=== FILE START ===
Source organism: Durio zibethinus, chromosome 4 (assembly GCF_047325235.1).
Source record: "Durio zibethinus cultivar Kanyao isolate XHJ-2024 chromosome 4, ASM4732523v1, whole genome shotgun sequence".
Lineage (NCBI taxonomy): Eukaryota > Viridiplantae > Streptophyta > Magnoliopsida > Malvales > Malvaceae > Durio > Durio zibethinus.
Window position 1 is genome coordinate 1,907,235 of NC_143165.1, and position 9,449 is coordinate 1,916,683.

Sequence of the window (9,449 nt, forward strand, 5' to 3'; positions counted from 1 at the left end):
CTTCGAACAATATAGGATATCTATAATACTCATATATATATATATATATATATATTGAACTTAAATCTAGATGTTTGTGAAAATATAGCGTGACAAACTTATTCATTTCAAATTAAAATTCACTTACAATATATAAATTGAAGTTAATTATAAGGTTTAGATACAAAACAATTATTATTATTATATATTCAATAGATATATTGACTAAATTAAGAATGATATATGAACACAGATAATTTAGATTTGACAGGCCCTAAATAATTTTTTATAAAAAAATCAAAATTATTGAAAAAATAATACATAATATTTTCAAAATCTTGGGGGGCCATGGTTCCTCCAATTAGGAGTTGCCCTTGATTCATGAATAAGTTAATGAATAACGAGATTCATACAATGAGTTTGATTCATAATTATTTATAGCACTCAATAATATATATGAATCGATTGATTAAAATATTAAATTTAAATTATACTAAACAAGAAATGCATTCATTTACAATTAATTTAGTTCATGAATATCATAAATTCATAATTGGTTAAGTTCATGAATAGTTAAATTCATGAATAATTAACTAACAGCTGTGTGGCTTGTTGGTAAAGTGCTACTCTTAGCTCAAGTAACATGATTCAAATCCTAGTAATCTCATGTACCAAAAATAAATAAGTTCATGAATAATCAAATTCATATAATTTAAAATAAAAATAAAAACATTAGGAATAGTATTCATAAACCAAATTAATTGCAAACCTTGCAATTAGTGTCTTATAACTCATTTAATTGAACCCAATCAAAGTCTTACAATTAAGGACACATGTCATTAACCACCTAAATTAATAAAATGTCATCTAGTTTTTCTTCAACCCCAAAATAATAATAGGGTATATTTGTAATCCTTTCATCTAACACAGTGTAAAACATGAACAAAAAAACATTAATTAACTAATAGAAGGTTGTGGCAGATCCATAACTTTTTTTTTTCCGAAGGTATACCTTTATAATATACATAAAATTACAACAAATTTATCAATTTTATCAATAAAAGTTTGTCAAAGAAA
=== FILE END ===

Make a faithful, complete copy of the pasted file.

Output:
Source organism: Durio zibethinus, chromosome 4 (assembly GCF_047325235.1).
Source record: "Durio zibethinus cultivar Kanyao isolate XHJ-2024 chromosome 4, ASM4732523v1, whole genome shotgun sequence".
Lineage (NCBI taxonomy): Eukaryota > Viridiplantae > Streptophyta > Magnoliopsida > Malvales > Malvaceae > Durio > Durio zibethinus.
Window position 1 is genome coordinate 1,907,235 of NC_143165.1, and position 9,449 is coordinate 1,916,683.

Sequence of the window (9,449 nt, forward strand, 5' to 3'; positions counted from 1 at the left end):
CTTCGAACAATATAGGATATCTATAATACTCATATATATATATATATATATATATTGAACTTAAATCTAGATGTTTGTGAAAATATAGCGTGACAAACTTATTCATTTCAAATTAAAATTCACTTACAATATATAAATTGAAGTTAATTATAAGGTTTAGATACAAAACAATTATTATTATTATATATTCAATAGATATATTGACTAAATTAAGAATGATATATGAACACAGATAATTTAGATTTGACAGGCCCTAAATAATTTTTTATAAAAAAATCAAAATTATTGAAAAAATAATACATAATATTTTCAAAATCTTGGGGGGCCATGGTTCCTCCAATTAGGAGTTGCCCTTGATTCATGAATAAGTTAATGAATAACGAGATTCATACAATGAGTTTGATTCATAATTATTTATAGCACTCAATAATATATATGAATCGATTGATTAAAATATTAAATTTAAATTATACTAAACAAGAAATGCATTCATTTACAATTAATTTAGTTCATGAATATCATAAATTCATAATTGGTTAAGTTCATGAATAGTTAAATTCATGAATAATTAACTAACAGCTGTGTGGCTTGTTGGTAAAGTGCTACTCTTAGCTCAAGTAACATGATTCAAATCCTAGTAATCTCATGTACCAAAAATAAATAAGTTCATGAATAATCAAATTCATATAATTTAAAATAAAAATAAAAACATTAGGAATAGTATTCATAAACCAAATTAATTGCAAACCTTGCAATTAGTGTCTTATAACTCATTTAATTGAACCCAATCAAAGTCTTACAATTAAGGACACATGTCATTAACCACCTAAATTAATAAAATGTCATCTAGTTTTTCTTCAACCCCAAAATAATAATAGGGTATATTTGTAATCCTTTCATCTAACACAGTGTAAAACATGAACAAAAAAACATTAATTAACTAATAGAAGGTTGTGGCAGATCCATAACTTTTTTTTTTCCGAAGGTATACCTTTATAATATACATAAAATTACAACAAATTTATCAATTTTATCAATAAAAGTTTGTCAAAGAAA